Reply Score: 4

RE[3]: Yup
by kwan_e on Tue 8th Apr 2014 05:01 UTC in reply to "RE[2]: Yup"
kwan_e Member since:
2007-02-18

Why have we done all this work over the course of a few decades to build nice, stable operating systems, only to end up running all of our apps in a f**king web browser?


Why have we done all this work to make every computer self contained only to end up going back to "cloud"?

Reply Score: 8

RE[2]: Yup
by The123king on Tue 8th Apr 2014 10:52 UTC in reply to "RE: Yup"
The123king Member since:
2009-05-28

And that's why MS created Metro. It's just internal politics turned something that could have been revolutionary into something everyone hates. Had they released Windows RT without the classic desktop and Windows 8 with Metro as an optional download, Windows 8 wouldn't have been such a flop.

Reply Score: 3

Microsoft's money is from lawsuits
by ozonehole on Tue 8th Apr 2014 00:50 UTC
ozonehole
Member since:
2006-01-07

The elephant in the room here is that while people talk about Microsoft as if the company is down and out, it's still hugely profitable and has consistently been posting great financial results. It's just that Microsoft's money isn't coming from sexy products like smartphones and tablets

Increasingly, Microsoft's money comes lawsuits. The huge amount they rake in by threatening Android vendors is classic. They also fund the highly misnamed Intellectual Ventures which is a blatant patent-troll.

On the technological front, I just recently had firsthand experience trying to install Linux on a Windows-8 laptop with UEFI Secure Boot. It was damn near impossible, as you couldn't boot to BIOS without first loading Windows. This is Microsoft's wet dream - force laptop makers to manufacture machines that can only run Windows.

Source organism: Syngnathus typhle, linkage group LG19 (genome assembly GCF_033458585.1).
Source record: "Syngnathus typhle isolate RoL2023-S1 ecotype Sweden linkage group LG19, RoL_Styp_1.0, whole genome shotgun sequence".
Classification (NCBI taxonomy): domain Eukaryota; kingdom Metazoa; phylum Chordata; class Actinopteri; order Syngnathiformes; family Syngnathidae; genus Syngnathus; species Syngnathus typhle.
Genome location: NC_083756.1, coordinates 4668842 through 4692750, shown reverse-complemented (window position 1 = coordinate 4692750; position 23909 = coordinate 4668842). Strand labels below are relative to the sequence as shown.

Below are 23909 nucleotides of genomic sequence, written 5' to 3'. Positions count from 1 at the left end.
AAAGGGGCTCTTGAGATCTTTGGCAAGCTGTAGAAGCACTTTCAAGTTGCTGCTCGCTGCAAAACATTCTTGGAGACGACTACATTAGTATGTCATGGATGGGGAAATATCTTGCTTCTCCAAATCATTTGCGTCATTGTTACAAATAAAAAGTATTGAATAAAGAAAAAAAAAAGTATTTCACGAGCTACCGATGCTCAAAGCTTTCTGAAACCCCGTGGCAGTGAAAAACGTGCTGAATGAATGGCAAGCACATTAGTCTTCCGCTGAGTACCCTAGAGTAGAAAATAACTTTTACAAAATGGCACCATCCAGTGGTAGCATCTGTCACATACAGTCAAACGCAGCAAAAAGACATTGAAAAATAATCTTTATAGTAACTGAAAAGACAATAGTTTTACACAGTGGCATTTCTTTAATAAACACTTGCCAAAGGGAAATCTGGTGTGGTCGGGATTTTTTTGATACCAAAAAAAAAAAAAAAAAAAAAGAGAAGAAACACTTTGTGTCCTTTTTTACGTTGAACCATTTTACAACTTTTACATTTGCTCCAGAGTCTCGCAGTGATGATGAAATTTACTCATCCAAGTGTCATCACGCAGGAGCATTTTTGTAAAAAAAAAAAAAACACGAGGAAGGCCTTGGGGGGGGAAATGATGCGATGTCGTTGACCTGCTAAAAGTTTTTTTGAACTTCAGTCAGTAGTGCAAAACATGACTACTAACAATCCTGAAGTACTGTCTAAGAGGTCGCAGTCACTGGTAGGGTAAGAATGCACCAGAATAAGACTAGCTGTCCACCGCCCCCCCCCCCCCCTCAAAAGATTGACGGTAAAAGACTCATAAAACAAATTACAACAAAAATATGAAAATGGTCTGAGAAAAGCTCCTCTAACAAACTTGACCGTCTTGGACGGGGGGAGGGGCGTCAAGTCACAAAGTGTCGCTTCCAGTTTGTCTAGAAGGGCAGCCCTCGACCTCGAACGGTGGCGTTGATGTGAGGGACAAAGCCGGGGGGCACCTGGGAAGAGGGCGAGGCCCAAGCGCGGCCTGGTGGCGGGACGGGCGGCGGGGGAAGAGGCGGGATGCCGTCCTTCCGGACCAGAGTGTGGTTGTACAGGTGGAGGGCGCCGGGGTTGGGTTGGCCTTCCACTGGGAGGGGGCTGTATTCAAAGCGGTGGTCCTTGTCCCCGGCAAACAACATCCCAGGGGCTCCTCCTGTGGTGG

I've been forced to buy Windows in the past (because it came pre-installed) but I will no longer do so. Windows pre-installed is in my opinion a virus. No more compromises - I'm going to vote with my wallet.

Fortunately, there are still a few ways to escape Microsoft's clutches. I just bought a desktop with no OS preinstalled - I put Debian on it without issues. When I decide that I need a new laptop, it will probably be a Chromebook.

My old 2G cell phone is Nokia, but now that Microsoft owns that company, you can rest assured that Nokia is scratched off my list when I get a replacement phone. I won't buy any Android phone if the manufacturer is paying Microsoft for a "license."

Microsoft - the company that ruined computing. I probably won't live long enough to experience the day when I can dance on Microsoft's grave, but it's nice to dream about it.

Edited 2014-04-08 00:54 UTC

Reply Score: 5

drstorm Member since:
2009-04-24

dafuq man?

Reply Score: 2

UltraZelda64 Member since:
2006-12-05

On the technological front, I just recently had firsthand experience trying to install Linux on a Windows-8 laptop with UEFI Secure Boot. It was damn near impossible, as you couldn't boot to BIOS without first loading Windows. This is Microsoft's wet dream - force laptop makers to manufacture machines that can only run Windows.

Eh... I don't know. Yes and no. I bought a Lenovo laptop which came with Windows 8 and "Secure" Bullshit enabled, and before I attempted to install Linux I just went into the BIOS/UEFI and disabled a few things--specifically the atrocity I just mentioned, some Windows 8 presets option and a few other things. I also had the option to use (exclusively or by preference) the BIOS compatibility mode instead of UEFI during boot, but I didn't. Installed openSUSE with no trouble at all, running it now with far fewer problems than Windows 8.1 (always crashes on boot since updating).